I’m in my fourth semester here in Saint James School of Medicine and so I tried many things in my previous semesters to increase my efficiency in studying; some worked and some failed. The methods that worked for me, I use it on a consistent basis and it helped me get through. If your current study methods didn’t work for you then try what I did and perhaps it will help you.
Don’t Re-Write All the Notes
This is a common mistake most medical students make, and I made it too in my first semester. The notes are right in front of you, why would you want to re-write them. If you were to re-write the notes then only re-write the little important ones. The medical lectures the teachers give out are so big and you don’t have time to re-write and understand the concepts. In medical school every minute is precious and you don’t have time to write a novel so don’t attempt to write one. Therefore, don’t re-write the notes unless they are key concepts that will help you understand the material.
Read Out Loud
This helped me so much; I am a visual and an audio learner, and most people are. Read the notes out loud and don’t be lazy about it. If you read out loud you won’t loose attention of what you’re reading. If you read silently then it’s guaranteed that you will loose focus on what you’re reading. Medical terminology and concepts are not easy to comprehend easily, such as examples are pathways of the intrinsic clotting factors. It takes a while to differentiate and understand intrinsic and extrinsic pathways. Read out loud with someone and trust me it helps; and it didn’t just help me, it helped other students as well, especially in Histology.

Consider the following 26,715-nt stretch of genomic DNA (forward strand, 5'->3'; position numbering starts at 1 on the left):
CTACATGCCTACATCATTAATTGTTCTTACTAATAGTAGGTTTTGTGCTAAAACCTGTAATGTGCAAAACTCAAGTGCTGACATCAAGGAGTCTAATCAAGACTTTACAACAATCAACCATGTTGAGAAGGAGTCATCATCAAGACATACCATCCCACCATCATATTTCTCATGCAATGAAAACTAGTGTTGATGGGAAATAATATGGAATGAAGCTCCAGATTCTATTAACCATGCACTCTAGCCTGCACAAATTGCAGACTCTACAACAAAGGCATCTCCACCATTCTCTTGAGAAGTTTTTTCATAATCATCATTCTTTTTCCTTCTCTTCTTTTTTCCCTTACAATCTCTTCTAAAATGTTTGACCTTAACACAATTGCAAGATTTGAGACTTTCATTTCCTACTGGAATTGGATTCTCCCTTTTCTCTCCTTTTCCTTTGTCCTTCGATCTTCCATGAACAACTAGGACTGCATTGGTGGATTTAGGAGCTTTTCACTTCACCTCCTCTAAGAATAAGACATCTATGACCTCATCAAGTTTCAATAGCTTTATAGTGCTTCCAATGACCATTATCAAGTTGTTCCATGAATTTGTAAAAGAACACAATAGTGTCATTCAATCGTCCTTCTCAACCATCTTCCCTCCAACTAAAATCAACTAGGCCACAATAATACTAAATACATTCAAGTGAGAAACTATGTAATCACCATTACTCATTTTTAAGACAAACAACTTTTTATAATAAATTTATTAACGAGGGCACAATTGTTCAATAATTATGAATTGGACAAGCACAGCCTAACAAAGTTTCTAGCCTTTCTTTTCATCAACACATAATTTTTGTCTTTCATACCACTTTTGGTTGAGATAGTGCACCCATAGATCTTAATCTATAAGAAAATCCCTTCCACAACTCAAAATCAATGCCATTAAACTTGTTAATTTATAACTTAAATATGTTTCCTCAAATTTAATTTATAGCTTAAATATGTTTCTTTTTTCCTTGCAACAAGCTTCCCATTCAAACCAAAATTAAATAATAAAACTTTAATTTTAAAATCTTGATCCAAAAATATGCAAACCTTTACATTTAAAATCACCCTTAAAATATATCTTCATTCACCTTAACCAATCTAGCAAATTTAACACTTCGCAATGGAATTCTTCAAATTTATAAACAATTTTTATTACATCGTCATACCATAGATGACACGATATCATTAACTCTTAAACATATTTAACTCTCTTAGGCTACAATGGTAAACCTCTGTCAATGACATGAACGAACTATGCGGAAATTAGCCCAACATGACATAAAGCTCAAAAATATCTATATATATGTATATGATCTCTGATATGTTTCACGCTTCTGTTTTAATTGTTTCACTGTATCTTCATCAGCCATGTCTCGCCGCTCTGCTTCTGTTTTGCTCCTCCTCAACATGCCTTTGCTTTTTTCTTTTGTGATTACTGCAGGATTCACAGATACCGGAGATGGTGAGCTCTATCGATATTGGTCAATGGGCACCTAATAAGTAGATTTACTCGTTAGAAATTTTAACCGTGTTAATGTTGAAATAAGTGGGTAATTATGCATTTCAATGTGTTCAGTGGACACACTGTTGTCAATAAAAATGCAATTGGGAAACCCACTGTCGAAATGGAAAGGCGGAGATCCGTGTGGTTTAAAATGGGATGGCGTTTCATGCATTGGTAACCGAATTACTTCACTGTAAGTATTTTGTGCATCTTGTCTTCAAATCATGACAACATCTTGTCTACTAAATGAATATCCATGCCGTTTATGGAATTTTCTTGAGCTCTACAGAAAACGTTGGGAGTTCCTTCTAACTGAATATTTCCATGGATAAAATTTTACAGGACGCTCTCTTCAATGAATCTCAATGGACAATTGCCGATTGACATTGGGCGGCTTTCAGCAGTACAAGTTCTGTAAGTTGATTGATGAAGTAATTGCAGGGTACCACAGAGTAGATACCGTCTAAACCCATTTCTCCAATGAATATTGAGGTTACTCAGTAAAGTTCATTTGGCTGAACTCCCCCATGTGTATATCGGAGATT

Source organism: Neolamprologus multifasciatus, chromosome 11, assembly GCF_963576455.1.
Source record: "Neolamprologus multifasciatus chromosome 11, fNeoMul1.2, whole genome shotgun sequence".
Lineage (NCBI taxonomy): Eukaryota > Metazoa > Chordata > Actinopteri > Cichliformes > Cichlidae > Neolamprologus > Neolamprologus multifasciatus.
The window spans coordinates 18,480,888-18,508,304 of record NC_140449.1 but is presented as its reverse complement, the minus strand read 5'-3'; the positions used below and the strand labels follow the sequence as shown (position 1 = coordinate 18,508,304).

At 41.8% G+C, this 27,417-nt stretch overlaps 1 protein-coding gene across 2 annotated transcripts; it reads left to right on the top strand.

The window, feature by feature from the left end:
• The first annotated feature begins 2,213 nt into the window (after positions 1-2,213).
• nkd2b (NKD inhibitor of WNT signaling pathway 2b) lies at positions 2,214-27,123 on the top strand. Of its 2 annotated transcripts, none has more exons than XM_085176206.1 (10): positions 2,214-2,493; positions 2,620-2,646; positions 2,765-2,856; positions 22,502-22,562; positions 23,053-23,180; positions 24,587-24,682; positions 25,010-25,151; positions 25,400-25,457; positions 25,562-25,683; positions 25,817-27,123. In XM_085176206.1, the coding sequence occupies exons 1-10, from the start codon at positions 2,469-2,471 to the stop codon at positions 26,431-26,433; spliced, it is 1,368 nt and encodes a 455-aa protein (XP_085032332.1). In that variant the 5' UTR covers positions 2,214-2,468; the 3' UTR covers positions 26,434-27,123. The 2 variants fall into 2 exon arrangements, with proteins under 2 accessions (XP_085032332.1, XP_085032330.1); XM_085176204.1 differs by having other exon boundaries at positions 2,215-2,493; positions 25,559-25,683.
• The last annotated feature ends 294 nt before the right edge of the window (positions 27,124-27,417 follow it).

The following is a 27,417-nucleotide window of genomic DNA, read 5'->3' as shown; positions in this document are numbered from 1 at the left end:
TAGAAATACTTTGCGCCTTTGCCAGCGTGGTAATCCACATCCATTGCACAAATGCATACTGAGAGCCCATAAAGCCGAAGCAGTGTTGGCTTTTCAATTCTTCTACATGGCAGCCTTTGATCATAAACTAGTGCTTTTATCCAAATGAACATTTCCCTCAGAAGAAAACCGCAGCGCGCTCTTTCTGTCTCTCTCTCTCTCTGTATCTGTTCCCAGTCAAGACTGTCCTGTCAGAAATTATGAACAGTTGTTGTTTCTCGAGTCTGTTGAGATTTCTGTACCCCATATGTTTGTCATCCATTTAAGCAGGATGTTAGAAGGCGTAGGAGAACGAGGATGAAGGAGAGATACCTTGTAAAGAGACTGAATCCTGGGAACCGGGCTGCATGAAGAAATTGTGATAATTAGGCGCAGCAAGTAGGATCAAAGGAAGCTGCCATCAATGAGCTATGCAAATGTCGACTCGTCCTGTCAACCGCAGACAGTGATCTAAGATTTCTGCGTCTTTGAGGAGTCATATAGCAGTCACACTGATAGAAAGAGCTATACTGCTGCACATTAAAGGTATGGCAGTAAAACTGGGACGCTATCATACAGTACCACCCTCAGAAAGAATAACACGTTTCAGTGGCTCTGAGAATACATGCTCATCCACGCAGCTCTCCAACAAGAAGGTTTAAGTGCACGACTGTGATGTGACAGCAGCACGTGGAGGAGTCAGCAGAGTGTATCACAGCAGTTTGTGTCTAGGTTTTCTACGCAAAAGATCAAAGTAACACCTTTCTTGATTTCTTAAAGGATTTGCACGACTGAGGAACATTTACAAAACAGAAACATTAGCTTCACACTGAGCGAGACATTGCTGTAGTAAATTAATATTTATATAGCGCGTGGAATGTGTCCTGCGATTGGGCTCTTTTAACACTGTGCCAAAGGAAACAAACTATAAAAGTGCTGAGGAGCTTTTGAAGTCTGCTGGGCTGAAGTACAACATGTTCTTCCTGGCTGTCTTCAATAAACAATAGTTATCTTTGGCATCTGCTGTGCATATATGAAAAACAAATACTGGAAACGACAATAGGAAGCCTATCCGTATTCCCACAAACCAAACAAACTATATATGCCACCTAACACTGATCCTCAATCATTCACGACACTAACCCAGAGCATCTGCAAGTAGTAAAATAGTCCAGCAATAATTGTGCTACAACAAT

Repetition is the Key
Remember the saying “practice makes perfect” well it’s true. If you read a medical term over and over again then the information will be stapled to your head. The same principal applies when reading the notes over and over again. This is what I did, I read one slide once, then went to the next one and read that, then I went back to the first slide and read it again. After reading slide one and slide two again, I read slide three, after reading slide three I went back to slide one, and I continued this process which allowed me to memorize the information easily. Also while doing this I read out loud so that helped my memorization even more.
These study methods takes a good amount of energy and so you will be tired after the first lecture, but you will get more out of it than re-writing the notes or reading them silently. Just note, try the study methods and be consistent about it, don’t be lazy about studying, if you are lazy then ask yourself what are you doing in medical school. Good luck studying.
PDI is a challenging class in MD4; it requires you to take whatever you learned in the previous semesters and use it altogether; PDI stands for Physical Diagnosis Introduction & Clinical Medicine so you can see why it’s hard, now we’re entering the clinical arena. There are no notes to copy from. Dr. P speaks, and it’s your job to take notes or record his lectures on an audio device. I have found it kind of challenging to get the attention I need with our big class of 60 people. The class is divided in to 2 groups; each group takes turn surrounding the gurney while the instructor teaches the concepts of examination. Thank GOD for the internet; I’ve found videos online to help me in PDI. I have gathered them to a playlist and it’s displayed below; the concepts the videos show are taught in class and if you watch them over and over again then you’ll get very familiar with the examinations. If we have to learn any new concept in class for block 2, then I will update the playlist below with new videos.
The videos include shifting dullness, fluid wave, Murphy’s sign, Rovsing’s sign, and rebound tenderness.